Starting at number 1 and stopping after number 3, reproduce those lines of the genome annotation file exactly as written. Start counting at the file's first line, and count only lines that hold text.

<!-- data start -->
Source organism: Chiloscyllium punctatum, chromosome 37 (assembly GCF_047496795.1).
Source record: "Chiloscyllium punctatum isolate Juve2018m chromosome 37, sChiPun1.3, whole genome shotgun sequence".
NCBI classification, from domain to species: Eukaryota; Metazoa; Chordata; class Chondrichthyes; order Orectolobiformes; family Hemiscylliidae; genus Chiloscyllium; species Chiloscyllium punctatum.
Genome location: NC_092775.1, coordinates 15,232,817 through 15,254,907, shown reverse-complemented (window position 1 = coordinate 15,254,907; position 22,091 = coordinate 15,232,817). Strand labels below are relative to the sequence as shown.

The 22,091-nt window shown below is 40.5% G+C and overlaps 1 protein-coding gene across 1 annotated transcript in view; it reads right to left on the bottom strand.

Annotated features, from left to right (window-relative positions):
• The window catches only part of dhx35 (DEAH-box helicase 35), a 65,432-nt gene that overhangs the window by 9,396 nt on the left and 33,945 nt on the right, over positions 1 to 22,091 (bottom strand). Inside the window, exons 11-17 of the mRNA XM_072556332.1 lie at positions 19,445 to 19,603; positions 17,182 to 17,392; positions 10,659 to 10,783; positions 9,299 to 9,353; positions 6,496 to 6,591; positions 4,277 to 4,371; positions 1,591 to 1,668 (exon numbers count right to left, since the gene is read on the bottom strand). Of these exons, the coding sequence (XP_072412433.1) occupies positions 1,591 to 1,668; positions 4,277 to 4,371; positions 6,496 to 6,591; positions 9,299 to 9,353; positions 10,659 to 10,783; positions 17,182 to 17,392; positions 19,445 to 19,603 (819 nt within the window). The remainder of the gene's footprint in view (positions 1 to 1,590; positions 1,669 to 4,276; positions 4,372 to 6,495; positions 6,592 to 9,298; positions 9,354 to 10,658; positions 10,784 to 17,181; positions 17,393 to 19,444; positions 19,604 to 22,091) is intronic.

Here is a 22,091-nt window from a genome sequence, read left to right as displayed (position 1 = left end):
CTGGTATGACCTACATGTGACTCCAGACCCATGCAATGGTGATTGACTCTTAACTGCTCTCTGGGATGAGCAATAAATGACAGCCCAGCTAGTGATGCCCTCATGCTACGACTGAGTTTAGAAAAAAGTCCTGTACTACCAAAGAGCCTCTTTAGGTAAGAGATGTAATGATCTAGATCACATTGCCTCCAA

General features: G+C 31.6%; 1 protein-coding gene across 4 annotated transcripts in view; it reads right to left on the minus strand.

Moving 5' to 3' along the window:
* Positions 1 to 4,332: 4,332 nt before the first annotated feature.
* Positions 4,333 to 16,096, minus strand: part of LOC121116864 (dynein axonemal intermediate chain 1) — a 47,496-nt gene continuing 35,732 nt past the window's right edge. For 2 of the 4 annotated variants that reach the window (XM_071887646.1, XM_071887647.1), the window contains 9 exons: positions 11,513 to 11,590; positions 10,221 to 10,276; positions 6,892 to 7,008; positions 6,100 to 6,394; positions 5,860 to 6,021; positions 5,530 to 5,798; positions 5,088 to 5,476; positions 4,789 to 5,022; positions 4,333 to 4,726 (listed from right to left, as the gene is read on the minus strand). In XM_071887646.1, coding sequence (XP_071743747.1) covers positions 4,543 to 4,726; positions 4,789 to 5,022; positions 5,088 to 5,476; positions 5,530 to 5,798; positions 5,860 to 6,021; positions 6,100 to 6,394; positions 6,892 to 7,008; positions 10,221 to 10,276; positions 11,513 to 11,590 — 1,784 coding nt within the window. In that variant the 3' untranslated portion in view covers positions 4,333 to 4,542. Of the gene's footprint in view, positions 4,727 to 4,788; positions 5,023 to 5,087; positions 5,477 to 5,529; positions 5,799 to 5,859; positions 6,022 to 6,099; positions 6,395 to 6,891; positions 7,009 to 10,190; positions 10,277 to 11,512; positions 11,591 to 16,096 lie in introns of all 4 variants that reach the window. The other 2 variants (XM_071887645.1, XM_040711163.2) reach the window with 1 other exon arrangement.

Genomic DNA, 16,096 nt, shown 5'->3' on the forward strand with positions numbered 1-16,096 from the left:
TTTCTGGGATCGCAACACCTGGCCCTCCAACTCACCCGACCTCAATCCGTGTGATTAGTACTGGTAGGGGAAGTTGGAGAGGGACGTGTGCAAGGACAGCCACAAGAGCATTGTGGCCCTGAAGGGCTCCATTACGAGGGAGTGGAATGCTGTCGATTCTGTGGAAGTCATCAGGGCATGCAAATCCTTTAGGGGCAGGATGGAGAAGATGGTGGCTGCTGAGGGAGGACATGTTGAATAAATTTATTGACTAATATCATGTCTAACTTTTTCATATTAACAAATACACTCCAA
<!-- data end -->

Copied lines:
Source organism: Chiloscyllium punctatum, chromosome 37 (assembly GCF_047496795.1).
Source record: "Chiloscyllium punctatum isolate Juve2018m chromosome 37, sChiPun1.3, whole genome shotgun sequence".
NCBI classification, from domain to species: Eukaryota; Metazoa; Chordata; class Chondrichthyes; order Orectolobiformes; family Hemiscylliidae; genus Chiloscyllium; species Chiloscyllium punctatum.